Nil Solans has picked up where he left off in the European Rally Championship, winning the opening superspecial of Rally Poland after switching teams since his Rally Islas Canarias victory.
Lacking a full-time program, Solans has been working out his ERC schedule on a rally-by-rally basis and switched from the AR Vidal-run Volkswagen Polo GTI R5 he used to win Rally Serras de Fafe and Islas Canarias to a Kowax 2B-run Hyundai i20 N Rally2.
Despite very little experience with his new car and team he was immediately on the pace, going fastest on the Mikołajki superspecial by 0.2 seconds from new team-mate and fellow Junior WRC champion Tom Kristensson.
More crucial perhaps was his qualifying stage win earlier in the morning, putting Solans last of the ERC top class runners in the road order on Saturday’s fast gravel stages.
“We feel comfortable,” said Solans. “This car is working amazing on the gravel. We want to enjoy with this car. We know this rally is quite difficult, a lot of speed and a small mistake can have really big consequences.”
Title rival Efrén Llarena was only seventh-fastest on the superspecial and eighth in qualifying, putting him further up the road order on Saturday and potentially with a little extra road sweeping to do than Solans.
Time gaps were small though, as Llarena dropped only 1.5s on the classic Polish superspecial that has hosted many World Rally Championship events in the past.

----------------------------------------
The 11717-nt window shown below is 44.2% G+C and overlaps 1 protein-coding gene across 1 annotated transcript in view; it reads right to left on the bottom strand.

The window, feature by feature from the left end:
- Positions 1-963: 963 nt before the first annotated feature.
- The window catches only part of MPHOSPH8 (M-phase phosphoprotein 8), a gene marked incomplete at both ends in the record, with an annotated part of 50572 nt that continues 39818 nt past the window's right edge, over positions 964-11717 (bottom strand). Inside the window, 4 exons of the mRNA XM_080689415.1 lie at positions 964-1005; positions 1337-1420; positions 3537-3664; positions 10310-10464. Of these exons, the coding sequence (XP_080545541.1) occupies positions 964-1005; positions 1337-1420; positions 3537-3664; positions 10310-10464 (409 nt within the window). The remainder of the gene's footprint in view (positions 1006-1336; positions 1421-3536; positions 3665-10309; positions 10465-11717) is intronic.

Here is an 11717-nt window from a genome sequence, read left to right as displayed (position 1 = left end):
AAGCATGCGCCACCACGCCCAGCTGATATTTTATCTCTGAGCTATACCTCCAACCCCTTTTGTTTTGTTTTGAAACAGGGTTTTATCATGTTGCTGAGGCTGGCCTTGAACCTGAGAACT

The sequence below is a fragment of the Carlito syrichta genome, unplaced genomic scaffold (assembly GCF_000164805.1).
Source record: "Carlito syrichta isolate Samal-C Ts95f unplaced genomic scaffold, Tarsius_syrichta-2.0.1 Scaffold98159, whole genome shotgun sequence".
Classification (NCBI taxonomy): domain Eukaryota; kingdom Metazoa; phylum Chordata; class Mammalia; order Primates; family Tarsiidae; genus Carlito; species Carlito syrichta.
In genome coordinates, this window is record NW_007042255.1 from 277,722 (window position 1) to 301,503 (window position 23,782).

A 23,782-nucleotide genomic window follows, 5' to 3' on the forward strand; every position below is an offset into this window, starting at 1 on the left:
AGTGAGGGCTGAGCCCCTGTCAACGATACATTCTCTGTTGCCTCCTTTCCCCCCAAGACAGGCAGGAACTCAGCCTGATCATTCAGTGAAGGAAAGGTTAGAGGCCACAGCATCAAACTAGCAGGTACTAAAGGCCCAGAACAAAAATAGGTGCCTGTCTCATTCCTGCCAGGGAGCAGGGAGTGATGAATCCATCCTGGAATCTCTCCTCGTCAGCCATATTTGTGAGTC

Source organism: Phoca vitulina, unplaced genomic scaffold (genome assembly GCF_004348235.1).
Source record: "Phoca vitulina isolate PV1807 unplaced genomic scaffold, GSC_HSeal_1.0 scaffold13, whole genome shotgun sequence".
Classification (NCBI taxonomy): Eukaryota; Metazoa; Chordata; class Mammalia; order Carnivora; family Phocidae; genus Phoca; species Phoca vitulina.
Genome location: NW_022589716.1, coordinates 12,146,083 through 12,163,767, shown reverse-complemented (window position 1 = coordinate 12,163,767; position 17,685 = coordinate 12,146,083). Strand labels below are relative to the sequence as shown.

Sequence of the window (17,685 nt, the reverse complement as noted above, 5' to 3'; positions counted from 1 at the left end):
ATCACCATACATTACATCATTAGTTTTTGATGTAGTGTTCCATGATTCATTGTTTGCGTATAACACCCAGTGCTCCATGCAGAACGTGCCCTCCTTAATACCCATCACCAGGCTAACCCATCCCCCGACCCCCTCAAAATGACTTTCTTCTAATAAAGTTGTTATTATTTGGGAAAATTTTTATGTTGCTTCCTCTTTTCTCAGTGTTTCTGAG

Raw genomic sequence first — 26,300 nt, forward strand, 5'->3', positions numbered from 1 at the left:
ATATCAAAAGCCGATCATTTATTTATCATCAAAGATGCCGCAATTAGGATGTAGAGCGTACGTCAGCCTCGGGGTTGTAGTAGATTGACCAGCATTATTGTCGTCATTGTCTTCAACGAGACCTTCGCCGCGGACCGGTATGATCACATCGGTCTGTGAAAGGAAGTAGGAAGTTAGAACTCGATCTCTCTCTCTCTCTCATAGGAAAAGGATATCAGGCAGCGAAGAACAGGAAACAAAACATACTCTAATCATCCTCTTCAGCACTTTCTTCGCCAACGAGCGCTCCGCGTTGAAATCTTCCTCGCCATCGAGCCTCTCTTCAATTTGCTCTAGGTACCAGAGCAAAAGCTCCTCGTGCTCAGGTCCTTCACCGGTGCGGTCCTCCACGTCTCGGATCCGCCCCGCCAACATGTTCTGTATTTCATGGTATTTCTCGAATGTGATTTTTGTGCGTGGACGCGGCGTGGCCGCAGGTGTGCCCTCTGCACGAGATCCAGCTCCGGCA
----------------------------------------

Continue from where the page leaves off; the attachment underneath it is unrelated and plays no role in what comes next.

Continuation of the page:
Behind the championship battle, there was a recurring issue for several drivers in the two-at-a-time format of the Mikołajki test.
Norbert Herczig had showed promising pace on the qualifying stage, going fourth fastest on Friday morning. But come the first stage of the rally he was not interested in his pace, instead upset at his windshield being smashed by stones flying through the air.
Though the rally organizer put up extra netting between the two-lane circuit on the long, sweeping corners to try and reduce the number of stones thrown onto the outside line, it clearly wasn’t enough for Herczig, with his Škoda Fabia Rally2 evo in need of a new windshield.
He wasn’t the only one; MRF team-mate Simone Campedelli suffered the same fate in his race against namesake Simone Tempestini.
“That Simone there broke my windscreen,” said Campdelli, rather more amused than Herczig had been. “So now I have to prepare the invoice for him!”
Alberto Monarri had the worst luck of all though as his Suzuki Swift ground to a halt moments after crossing the finish line, his engine suddenly losing power and triggering a red flag.
As the opening superspecial and Saturday’s seven stages are all considered the same leg, Monarri will now have to hope his team can remedy the issue in the brief 15-minute morning service before stage two, or else he faces the prospect of missing the first full day of action entirely.